Author Topic: Bokashi Composting - anyone doing it? Any tips to get started?  (Read 3007 times)

zachd

  • Stubble
  • **
  • Posts: 102

Really want to start composting... both to get compost to help garden grow... and to be able to get a smaller trash can to lower our trash bill.. and just in general to be less wasteful.. you know the typicaly reasons for composting.

This Bokashi sounds pretty cool.. and they make it sound easy.. not having to carry stuff outside all the time seems like a plus.  I suppose there is a matter of it costing more and not being free since you have to buy the bran stuff that makes the composting happen.  Not sure if that is something you have to buying continually or if it's sort of like with other fermentation once you start it you always have some matter that will keep the fermentation going.

If anyone has any experience with this, would like to hear it and what you use for it bucket-wise..
thanks

Thegoblinchief

  • Guest
Re: Bokashi Composting - anyone doing it? Any tips to get started?
« Reply #1 on: March 03, 2014, 04:27:59 PM »
No experience with it myself. If you want indoor composting, a worm bin is easy. I know quite a few people who do this since they can't compost outdoors.

What I do is have a gallon size pail next to door. I empty that outside in the actual bin every day, washing the pail every few days to avoid mold.

MarcherLady

  • Magnum Stache
  • ******
  • Posts: 3776
  • Age: 6
  • Location: Somewhere North of the Arctic Circle, UK
Re: Bokashi Composting - anyone doing it? Any tips to get started?
« Reply #2 on: March 04, 2014, 04:04:29 AM »
I looked into it a few years ago, yes, you do need to buy the bran stuff every time.  I had access to outside composting for free, so it wasn't a good deal for us.  A quick internet search will find you instructions on how to make the bran at home, which would bring down the cost and might make it worthwhile, but free is better, IMHO.

Worm farms seem cool, but I've heard tales of the worms wanting to explore the house, and also of people having issues with fruit flies.  All in all, a small, lidded, bucket next to the back door emptied regularly into an outside compost bin works best for us.  I use a 10 liter food grade storage tupperware style bin with a carrying handle, which is plenty big enough for us. (2 people, emptied weekly in the winter, because it's cold and dark, and daily in the summer)
 

Nords

  • Magnum Stache
  • ******
  • Posts: 3274
  • Age: 59
  • Location: Oahu
    • Military Retirement & Financial Independence blog
Re: Bokashi Composting - anyone doing it? Any tips to get started?
« Reply #3 on: March 04, 2014, 10:16:53 AM »
Worm farms seem cool, but I've heard tales of the worms wanting to explore the house, and also of people having issues with fruit flies.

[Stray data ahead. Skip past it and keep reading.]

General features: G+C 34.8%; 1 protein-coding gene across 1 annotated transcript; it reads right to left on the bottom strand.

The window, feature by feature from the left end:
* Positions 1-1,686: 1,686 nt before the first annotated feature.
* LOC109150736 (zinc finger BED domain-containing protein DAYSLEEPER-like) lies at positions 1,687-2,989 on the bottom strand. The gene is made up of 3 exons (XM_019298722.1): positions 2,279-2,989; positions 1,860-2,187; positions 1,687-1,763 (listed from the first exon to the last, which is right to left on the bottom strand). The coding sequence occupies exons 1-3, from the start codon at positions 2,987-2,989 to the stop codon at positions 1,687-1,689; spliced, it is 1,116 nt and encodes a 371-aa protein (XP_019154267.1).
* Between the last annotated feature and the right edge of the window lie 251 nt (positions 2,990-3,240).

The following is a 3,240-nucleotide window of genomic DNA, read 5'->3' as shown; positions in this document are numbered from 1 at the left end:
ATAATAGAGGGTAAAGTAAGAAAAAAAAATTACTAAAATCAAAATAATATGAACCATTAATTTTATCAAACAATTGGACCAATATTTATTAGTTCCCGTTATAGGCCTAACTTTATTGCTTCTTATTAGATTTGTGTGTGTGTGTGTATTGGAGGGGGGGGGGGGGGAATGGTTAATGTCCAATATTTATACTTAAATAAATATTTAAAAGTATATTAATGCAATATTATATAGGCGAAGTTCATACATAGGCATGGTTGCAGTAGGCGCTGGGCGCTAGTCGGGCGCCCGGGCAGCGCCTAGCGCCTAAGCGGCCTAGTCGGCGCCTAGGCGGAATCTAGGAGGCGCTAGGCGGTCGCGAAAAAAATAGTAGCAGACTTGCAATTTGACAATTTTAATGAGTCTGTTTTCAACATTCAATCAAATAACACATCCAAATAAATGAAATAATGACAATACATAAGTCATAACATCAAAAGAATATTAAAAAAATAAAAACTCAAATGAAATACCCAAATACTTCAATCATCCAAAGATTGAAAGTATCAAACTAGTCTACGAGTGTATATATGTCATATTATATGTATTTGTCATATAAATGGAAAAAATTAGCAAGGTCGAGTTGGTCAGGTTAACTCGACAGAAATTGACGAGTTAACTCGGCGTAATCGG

It's a common result when they're not doing it right.

The lid doesn't have to be airtight, but it should be tight enough to encourage the worms to crawl somewhere else.  Vermiposting worms are photophobic, so when the container is set up off the ground then the worms won't crawl outside... as long as it's light out.  Industrial vermiposters actually put night lights under their containers, but we've never had a problem with night-wandering worms. 

Fruit flies are handled by laying 2"-3" of shredded newspaper on top of the food (inside the lid).  The newspaper is eventually vermiposted, too, so more has to be added occasionally.

MustachianAccountant

  • Bristles
  • ***
  • Posts: 433
  • Age: 42
Re: Bokashi Composting - anyone doing it? Any tips to get started?
« Reply #4 on: March 04, 2014, 12:26:34 PM »
Worm farms seem cool, but I've heard tales of the worms wanting to explore the house, and also of people having issues with fruit flies.
It's a common result when they're not doing it right.

The lid doesn't have to be airtight, but it should be tight enough to encourage the worms to crawl somewhere else.  Vermiposting worms are photophobic, so when the container is set up off the ground then the worms won't crawl outside... as long as it's light out.  Industrial vermiposters actually put night lights under their containers, but we've never had a problem with night-wandering worms. 

Fruit flies are handled by laying 2"-3" of shredded newspaper on top of the food (inside the lid).  The newspaper is eventually vermiposted, too, so more has to be added occasionally.

THANK YOU!!! We've been having trouble with fruit flies around the worm bin (and elsewhere). I'll be using the shredder tonight....

(By the way, check Craigslist for local worm farmers if you want to buy worms to get into vermicomposting. We paid about half of what websites charge by going through CL.)
« Last Edit: March 04, 2014, 12:28:12 PM by MustachianAccountant »